The debate over the Trans-Pacific Partnership — a trade pact between the United States and eleven other Pacific nations: Australia, Brunei, Canada, Chile, Japan, Malaysia, Mexico, New Zealand, Peru, Singapore, and Vietnam — has usually been portrayed in purely economic terms. Proponents claim that it will boost economic growth in the United States; opponents (including Hillary Clinton, Donald Trump, and Bernie Sanders) claim that it will cost Americans jobs.
It’s true that there will be loser and winners in this trade accord — there always are. It’s not just trade that has this impact; it’s inherent in the nature of capitalism itself. The rise of the personal computing industry in the 1970s was terrible for employees of mainframe manufacturers like NCR, Burroughs, and Univac, but great for employees of startups like Microsoft, Apple, and Dell. Trying to resist free trade — or economic change in general — isn’t a recipe for reviving manufacturing or growing the economy; it’s a prescription for stagnation and decline.
The U.S. should do what it can to help workers who are disadvantaged by such trade pacts to retool for other employments — and there are generous protections in the agreement designed to accomplish precisely that. (So generous, in fact, that they probably amount to big government boondoggles.) But on the whole, TPP will provide a nice boost to the economy by eliminating 18,000 different taxes on American exports
It will also — and this is an overlooked part of the story — bring significant strategic benefits. That is why a bipartisan group of eight former secretaries of defense (everyone from Harold Brown to Donald Rumsfeld) and ten retired four-star officers (including Jim Mattis, David Petreaus, and James Stavridis) have just released a letter calling on Congress to ratify the TPP.
“By binding us closer together with Japan, Vietnam, Malaysia and Australia, among others, TPP would strengthen existing and emerging security relationships in the Asia Pacific, and reassure the region of America’s long-term staying power,” they write. Conversely, they warn, if the U.S. fails “to move forward with TPP, Asian economies will almost certainly develop along a China-centric model.”
That’s no idle threat. As the Wall Street Journal noted, “China is not in the trade deal but is currently helping lead negotiation on a separate pact known as the Regional Comprehensive Economic Partnership, or RCEP, that doesn’t include Washington.”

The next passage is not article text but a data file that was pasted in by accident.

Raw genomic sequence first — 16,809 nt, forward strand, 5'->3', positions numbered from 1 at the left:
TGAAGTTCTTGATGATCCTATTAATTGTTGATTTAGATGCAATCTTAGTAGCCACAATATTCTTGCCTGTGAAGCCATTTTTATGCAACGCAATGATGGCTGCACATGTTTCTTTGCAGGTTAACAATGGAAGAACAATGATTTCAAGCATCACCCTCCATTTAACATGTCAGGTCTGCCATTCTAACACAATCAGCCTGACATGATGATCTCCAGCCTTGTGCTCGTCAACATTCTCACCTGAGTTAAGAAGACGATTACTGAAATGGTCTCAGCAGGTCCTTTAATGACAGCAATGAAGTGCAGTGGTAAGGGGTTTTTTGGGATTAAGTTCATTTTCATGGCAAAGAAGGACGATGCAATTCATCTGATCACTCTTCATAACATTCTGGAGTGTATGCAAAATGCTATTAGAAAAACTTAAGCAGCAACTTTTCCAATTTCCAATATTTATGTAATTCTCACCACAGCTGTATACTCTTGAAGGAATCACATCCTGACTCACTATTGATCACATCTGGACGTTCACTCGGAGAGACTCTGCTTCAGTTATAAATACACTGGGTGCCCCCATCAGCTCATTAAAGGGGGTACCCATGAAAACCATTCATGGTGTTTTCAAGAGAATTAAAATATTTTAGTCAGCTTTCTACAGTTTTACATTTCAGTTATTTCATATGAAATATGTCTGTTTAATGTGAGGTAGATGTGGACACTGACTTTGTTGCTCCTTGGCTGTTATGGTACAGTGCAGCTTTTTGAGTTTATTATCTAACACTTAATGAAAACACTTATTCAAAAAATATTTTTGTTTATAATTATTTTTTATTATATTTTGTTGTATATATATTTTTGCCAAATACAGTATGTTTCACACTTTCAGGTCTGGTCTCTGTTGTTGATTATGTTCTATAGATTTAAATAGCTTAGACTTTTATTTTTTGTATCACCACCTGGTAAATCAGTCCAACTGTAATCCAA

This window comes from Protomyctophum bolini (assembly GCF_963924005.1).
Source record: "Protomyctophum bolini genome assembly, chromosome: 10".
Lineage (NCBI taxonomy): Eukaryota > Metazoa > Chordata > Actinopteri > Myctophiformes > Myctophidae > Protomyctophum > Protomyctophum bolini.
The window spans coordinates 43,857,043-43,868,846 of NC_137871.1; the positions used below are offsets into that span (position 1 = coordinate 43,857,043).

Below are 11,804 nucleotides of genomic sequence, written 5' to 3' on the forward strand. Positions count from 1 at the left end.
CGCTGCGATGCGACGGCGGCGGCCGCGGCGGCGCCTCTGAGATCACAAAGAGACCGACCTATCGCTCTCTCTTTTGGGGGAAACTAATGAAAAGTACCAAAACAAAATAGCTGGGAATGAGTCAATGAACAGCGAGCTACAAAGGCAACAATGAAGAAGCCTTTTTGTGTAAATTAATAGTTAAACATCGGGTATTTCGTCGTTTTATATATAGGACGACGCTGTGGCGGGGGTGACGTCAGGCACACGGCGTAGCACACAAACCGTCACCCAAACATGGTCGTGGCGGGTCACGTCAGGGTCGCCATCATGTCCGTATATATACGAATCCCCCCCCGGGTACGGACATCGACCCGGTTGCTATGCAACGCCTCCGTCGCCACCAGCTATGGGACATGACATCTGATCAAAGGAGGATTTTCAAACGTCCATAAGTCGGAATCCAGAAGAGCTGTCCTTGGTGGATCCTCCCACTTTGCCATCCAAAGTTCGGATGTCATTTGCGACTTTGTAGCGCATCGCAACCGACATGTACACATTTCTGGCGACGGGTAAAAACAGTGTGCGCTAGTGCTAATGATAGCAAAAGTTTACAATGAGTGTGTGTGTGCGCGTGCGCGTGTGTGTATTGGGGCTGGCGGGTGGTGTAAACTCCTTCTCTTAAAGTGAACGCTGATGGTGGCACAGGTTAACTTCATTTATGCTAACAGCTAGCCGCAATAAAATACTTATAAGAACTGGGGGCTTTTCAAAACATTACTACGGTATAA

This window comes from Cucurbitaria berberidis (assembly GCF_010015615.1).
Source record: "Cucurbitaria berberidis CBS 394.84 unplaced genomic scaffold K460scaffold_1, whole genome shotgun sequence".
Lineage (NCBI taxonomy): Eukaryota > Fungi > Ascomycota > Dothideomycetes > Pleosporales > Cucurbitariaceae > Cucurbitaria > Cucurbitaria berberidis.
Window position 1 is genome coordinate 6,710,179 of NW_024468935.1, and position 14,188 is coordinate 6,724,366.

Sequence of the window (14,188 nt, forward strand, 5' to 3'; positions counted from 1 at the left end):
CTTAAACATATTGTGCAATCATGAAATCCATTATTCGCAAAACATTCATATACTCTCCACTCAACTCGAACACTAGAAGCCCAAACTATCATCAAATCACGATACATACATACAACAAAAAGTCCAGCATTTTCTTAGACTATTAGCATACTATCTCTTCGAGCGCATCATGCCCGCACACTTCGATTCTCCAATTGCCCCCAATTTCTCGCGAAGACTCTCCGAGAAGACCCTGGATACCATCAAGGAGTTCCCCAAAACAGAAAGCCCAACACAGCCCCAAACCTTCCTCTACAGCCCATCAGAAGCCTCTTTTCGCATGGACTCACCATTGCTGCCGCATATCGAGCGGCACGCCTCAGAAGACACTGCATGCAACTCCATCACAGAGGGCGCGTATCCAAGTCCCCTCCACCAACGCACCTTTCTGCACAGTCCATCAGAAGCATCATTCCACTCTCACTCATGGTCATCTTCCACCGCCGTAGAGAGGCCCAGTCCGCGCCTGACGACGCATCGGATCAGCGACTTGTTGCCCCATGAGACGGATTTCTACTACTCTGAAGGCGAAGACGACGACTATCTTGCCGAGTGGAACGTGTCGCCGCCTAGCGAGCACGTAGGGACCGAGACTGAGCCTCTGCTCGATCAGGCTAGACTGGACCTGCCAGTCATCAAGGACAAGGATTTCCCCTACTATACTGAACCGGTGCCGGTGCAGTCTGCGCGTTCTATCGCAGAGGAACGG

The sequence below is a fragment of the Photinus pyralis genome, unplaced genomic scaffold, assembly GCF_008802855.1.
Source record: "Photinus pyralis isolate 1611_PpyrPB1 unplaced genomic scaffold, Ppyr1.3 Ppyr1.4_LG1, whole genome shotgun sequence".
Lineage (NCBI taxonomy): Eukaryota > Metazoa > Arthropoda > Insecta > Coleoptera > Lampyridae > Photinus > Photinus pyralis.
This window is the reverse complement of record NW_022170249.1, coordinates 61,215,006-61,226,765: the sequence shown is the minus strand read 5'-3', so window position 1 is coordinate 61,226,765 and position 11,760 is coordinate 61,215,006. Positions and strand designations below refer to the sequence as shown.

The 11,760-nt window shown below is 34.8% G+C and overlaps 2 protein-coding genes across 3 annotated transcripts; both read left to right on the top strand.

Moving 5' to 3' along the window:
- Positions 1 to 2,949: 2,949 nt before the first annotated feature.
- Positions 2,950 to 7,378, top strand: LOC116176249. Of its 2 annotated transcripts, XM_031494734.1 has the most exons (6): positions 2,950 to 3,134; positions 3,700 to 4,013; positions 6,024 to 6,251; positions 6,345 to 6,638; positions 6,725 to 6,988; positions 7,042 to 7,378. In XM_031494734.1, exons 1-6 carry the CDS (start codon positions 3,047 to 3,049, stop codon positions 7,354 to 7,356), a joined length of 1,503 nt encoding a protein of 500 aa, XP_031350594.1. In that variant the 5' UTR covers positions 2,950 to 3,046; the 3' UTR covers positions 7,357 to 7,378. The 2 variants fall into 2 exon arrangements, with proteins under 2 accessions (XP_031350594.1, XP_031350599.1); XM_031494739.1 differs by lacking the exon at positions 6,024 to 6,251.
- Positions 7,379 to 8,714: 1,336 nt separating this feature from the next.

This is what makes opposition to TPP on the part of many so ill-conceived: Critics such as Donald Trump claim it would somehow enhance Chinese power when the reality is the opposite. China is not part of the TPP and, if TPP goes through, it will significantly help the U.S. to rally China’s neighbors in a coalition to contain growing Chinese power. Deep-sixing TPP would be a gift to China because it would make it more likely that China will expand its economic hegemony over its neighbors.
Of course, it’s not enough simply to pass TPP in order to contain China. Defense Secretary Ash Carter has said that TPP is equivalent to an extra U.S. aircraft carrier in the Pacific. Maybe so, but as Tom Donnelly points out in The Weekly Standard, the U.S. needs to pony up for more actual, rather than simply metaphorical, aircraft carriers because at the moment we do not have a consistent carrier presence in the western Pacific.
The Obama administration deserves credit for pushing TPP, which is deeply unpopular with trade unions. It deserves no credit at all for acquiescing in defense budget cuts that make it harder for the U.S. to contest China’s power-grab in the South China Sea. If it’s serious about stopping China from bullying its neighbors and pushing the U.S. out of Asia, Congress needs to both pass TPP and restore the defense budget to the baseline laid out in 2012 by then-Defense Secretary Bob Gates (one of the signatories to the pro-TPP letter).